The sun is ripe for harvesting in San Antonio. The numbers bear it out: San Antonio ranks as one of the nation's top 10 cities for solar production and solar energy potential.
But solar in SA will soon change. Funds for the industry-leading rebate from CPS Energy, which engendered so much growth, may evaporate. And almost simultaneously, CPS plans to launch a pilot program that would allow customers to lease out their rooftops to the utility in exchange for a discount on their bill.
The moves have created a deep rift in San Antonio's solar energy community. A group of solar installers argue that CPS' actions will put them out of business, stifle innovation, limit consumer choice and create a solar monopoly. CPS officials counter that the idea is to take solar to as many people as possible.
"All the installations now require the consumer to come up with a lot of up-front cash to participate and that really limits it to ... a small number of folks," Raiford Smith, vice president of corporate development and planning for CPS, told the San Antonio Current. "How do we broaden that appeal?"
The debate has ramifications for the entire solar industry. As the nation's largest publicly-owned utility, CPS' actions could set a new precedent for the booming technology. Members of the solar community across the country are watching San Antonio to see what happens, according to Kim Sanders, a spokesperson for the Alliance for Solar Choice, a national solar industry group.
"There's a concerted attempt by utilities across the country to undermine effectively what is the first competition they've seen in quite some time," Sanders said. "Utilities are probably egging one another on trying to see these programs through."
San Antonio's path to being a top solar city leads back to one man: William Sinkin.
Sinkin, a long-time San Antonio civic leader, founded the advocacy group Solar San Antonio in 1999. With seed funding from CPS, Sinkin spread the solar gospel throughout San Antonio for nearly two decades. Winning support from CPS for a rebate was a major victory, according to Sinkin's son, Lanny, who took the torch after his father died last year at 100.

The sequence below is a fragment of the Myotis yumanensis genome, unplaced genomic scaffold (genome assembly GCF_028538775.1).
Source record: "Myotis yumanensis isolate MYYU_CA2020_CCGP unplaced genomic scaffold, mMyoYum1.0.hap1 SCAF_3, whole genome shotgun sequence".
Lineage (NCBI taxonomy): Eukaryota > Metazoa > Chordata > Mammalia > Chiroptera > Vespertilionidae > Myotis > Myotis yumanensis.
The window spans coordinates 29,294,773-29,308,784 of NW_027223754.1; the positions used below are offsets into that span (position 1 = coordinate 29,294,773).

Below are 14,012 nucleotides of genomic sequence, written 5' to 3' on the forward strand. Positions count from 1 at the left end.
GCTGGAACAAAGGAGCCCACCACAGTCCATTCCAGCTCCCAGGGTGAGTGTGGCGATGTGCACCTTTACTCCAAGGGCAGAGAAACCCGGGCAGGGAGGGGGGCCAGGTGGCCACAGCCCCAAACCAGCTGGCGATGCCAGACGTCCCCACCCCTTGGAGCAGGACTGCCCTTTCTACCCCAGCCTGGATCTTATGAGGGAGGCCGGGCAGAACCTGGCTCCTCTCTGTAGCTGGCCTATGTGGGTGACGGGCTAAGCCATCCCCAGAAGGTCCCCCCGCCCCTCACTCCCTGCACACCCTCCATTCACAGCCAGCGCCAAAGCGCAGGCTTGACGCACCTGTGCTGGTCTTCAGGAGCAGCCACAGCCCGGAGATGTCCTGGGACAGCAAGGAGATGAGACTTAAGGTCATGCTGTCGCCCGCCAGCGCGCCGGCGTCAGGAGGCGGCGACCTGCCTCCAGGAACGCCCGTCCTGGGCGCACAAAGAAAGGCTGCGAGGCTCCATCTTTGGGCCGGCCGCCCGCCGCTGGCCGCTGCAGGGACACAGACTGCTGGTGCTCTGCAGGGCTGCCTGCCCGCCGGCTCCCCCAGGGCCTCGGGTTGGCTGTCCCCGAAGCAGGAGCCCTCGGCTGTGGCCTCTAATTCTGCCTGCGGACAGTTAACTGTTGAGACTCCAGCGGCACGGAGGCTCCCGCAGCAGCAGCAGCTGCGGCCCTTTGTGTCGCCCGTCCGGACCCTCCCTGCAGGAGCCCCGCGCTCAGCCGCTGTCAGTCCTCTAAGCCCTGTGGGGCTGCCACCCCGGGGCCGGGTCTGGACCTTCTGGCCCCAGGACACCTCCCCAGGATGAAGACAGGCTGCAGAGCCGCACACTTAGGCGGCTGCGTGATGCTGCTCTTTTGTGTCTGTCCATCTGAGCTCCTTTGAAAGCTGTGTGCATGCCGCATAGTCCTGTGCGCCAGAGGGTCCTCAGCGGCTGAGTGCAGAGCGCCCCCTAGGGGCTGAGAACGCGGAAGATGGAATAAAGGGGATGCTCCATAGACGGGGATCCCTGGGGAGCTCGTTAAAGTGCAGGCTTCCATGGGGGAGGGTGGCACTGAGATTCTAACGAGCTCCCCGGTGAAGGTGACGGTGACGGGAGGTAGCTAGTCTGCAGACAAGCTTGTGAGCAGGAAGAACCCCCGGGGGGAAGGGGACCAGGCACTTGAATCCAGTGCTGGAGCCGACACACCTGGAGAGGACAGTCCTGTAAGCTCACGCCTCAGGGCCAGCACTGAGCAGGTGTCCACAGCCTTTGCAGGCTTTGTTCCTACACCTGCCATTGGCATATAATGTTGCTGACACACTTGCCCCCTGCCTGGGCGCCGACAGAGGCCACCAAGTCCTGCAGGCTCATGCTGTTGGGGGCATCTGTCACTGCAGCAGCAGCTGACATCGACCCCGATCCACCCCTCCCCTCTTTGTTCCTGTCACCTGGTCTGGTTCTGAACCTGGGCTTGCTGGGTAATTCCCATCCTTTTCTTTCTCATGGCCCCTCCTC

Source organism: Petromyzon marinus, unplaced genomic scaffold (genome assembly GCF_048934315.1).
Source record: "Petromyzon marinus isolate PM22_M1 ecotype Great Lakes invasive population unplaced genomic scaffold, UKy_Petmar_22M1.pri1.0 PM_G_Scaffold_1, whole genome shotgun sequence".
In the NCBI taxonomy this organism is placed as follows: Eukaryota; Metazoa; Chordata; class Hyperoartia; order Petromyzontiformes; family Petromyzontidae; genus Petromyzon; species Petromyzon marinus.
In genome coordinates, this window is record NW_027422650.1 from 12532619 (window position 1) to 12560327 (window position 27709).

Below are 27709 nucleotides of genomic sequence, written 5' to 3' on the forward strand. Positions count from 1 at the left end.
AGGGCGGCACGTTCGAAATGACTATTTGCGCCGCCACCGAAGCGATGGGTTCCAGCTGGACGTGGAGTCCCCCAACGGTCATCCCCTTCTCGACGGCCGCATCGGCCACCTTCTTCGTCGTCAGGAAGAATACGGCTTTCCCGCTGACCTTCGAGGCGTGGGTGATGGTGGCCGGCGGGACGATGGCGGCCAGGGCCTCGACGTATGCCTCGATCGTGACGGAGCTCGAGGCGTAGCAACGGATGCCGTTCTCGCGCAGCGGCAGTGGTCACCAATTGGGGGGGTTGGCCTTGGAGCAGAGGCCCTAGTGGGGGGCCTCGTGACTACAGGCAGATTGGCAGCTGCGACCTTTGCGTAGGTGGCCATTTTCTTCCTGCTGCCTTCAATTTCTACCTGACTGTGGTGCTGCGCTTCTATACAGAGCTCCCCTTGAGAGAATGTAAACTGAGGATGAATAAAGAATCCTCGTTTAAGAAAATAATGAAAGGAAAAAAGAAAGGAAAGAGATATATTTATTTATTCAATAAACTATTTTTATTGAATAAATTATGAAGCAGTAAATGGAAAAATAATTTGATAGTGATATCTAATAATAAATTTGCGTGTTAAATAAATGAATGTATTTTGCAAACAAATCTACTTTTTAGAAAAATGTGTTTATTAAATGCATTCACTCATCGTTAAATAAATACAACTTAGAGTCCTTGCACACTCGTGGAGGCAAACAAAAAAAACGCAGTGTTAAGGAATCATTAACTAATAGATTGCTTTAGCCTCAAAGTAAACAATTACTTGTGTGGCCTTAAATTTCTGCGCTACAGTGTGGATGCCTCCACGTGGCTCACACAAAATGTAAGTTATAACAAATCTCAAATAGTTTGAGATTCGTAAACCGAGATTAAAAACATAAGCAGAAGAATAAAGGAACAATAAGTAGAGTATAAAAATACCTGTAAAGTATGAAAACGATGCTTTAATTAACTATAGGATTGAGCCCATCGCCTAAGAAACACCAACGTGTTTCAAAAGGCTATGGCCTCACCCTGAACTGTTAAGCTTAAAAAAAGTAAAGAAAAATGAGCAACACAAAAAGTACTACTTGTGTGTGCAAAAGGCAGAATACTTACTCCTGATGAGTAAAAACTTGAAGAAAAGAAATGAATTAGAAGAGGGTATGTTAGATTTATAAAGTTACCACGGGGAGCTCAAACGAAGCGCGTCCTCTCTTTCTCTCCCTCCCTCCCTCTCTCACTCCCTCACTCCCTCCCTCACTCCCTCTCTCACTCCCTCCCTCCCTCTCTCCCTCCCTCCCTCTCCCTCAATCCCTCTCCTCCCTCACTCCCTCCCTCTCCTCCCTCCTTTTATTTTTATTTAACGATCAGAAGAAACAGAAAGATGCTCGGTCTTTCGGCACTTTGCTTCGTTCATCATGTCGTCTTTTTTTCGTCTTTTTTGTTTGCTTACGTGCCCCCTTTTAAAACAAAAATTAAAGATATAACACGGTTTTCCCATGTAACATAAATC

"There was an uphill education process of getting CPS Energy involved," Lanny, who served as the group's executive director from 2010 through earlier this year, told the Current. "But we've been generally successful through the years in getting CPS to pay the rebate and keeping it alive."
Since then, the rebate has been the lifeblood of the San Antonio solar industry, defraying some of the hefty upfront costs that rooftop solar systems require.
CPS currently offers a rebate of $1.60 per watt for residential customers. The average residential solar system in San Antonio costs about $21,000 before a local rebate and federal tax incentive, which can shave off over $10,000, depending on equipment costs.
The rebate lured many solar installers to the Alamo City, including Patrick Attwater of One80 Solar.
Attwater, originally from Kansas, brought his solar installation business to San Antonio early last year after scouting the country for the best spot. Business was brisk, with One80 Solar netting commercial clients such as Alamo Beer Company. He described solar's long-term growth potential as a "hockey stick curve."
Despite the success, Attwater and his industry colleagues say they now find themselves stuck. The rebate is set to run out at the end of this year, just as CPS will roll out a pilot program leasing rooftop space from homeowners.
Ben Rodriguez, a spokesperson for San Antonio Solar Alliance, a new group of about two dozen local solar installers, estimated that losing the rebate would cost the industry at least 400 jobs.
"It's a monopoly replacing an entire marketplace," Rodriguez said. "I find it very difficult to accept the line that this is what's best for the citizens of San Antonio."
But CPS officials argue that the lease program, along with another program that will allow customers without suitable rooftops to buy off-site solar panels, will allow more San Antonians to embrace solar. Smith, the CPS executive, said that the "installer community is going to have more work than they can possibly manage."